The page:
Over the closing credits of the television program Marvel’s Daredevil is a “thank you” to Brian Michael Bendis, Gene Colan, Klaus Janson, Alex Maleez, David Mazzucchelli, Roger McKenzie, Frank Miller, John Romita Jr., John Romita Sr., and Joe Orlando.
And appropriately so: The series oozes with the imagery those creators pressed into the classic comic book stories that pushed the envelope of what comic books stories could be.
I needed to pause after watching three episodes of the 13-episode first season (available since April via Netflix) because of the over-the-top violence of these TV stories, which were faithful to the original. When I moved on, I had to watch alone because my dear companion does not have the tolerance to watch such scenes of simulated butchery and inhumanity, no matter how compelling the overriding story is.
After watching that third episode, “Rabbit in a Snowstorm,” I wrote:
A story that begins with a man’s head being crushed with a bowling ball concludes with the murderer killing himself by jamming his eye into a sharp spike. The fist fights are graphic and prolonged and quiet save for the grunts, shouts and screams of pain and the sound of bones cracking and snapping. This is entertainment?
The mystery and intrigue are extremely well done, but the violence is over-the-top graphic. Perhaps this is good – too often comic book violence is sanitized to the point where it looks like inconsequential fun – but one has to ask whether the well-told story is worth enduring the extreme realism of the violence.
When what passes for entertainment crushes the soul, is it entertainment anymore or some variation of pornography? I need to decide whether the story is worth enduring the ugly parts.
This is certainly not the kind of story I want to create – I need to consider whether it’s the kind of story I want to finish watching.
The awful violence of The Girl With The Dragon Tattoo (*the Swedish version) served the story of that outstanding film. To this point the awful violence of Daredevil seems gratuitous to me.
On the other hand, the show’s creators dare to be out on the edge – they know this won’t appeal to everyone but choose to tell this story this way.
And so I soldiered on through episodes 4-13, slowly because I had to find times both when my beloved wasn’t around and when I was in the mood for watching a violent TV program. In the end, I’m glad I stuck around to watch.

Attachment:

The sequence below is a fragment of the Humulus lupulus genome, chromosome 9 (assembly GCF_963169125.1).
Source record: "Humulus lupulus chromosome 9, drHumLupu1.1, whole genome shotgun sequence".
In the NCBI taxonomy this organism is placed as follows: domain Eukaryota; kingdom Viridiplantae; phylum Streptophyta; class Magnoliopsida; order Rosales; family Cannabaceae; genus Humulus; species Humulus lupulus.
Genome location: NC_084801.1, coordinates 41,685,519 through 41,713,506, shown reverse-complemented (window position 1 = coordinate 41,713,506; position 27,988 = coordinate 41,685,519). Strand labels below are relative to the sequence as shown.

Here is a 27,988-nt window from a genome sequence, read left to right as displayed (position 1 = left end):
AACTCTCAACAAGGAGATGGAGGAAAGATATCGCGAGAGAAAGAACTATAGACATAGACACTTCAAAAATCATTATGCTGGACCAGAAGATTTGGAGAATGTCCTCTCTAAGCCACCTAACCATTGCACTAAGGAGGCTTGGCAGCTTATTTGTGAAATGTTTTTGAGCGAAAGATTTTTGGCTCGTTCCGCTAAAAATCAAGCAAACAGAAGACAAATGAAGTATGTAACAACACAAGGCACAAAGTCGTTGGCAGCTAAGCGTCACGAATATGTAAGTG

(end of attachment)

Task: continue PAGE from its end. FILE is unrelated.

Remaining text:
The cast must be applauded. Charlie Cox makes Matt Murdock/DD the role of a lifetime, conveying incredible emotion with his eyes hidden almost all of the time. Deborah Ann Woll as Karen Page and Elden Henson as Foggy Nelson bring to life characters who are astonishingly faithful to those we followed on four-color pages all those years ago.
(Wally Conger says this may be the most faithful interpretation of a comic book series onto the screen ever. I don’t disagree.)
When I first saw the words “And Vincent D’Onofrio as Wilson Fisk,” I knew the show had the potential for magic. Few actors portray disturbing characters with the depth and humanity that D’Onofrio brings to the screen, and my highest expectations were met. D’Onofrio’s Kingpin (Wilson Fisk) is true to the vision that those 10 comic book creators crafted through the years.
Although his name is on the opening credits from the start, D’Onofrio does not actually appear until that third episode, in a stroke of creative genius. And even then he only appears in the final sequence, a scene that only hints at what is ahead. My desire to watch Fisk unfold may be the reason I decided to proceed to the fourth episode and beyond.
Daredevil – especially as reinterpreted starting with the Frank Miller issues and most especially starting around issue #170, when Miller reinvented the Spider-Man villain as Daredevil’s nemesis – inhabits the darkest corners of the Marvel Comics universe, and so this is a dark, dark show. No one gets through this fight unaltered or unhurt. It’s often painful to watch, but ultimately it is a spectacular triumph, one of the best seasons of television I’ve ever seen.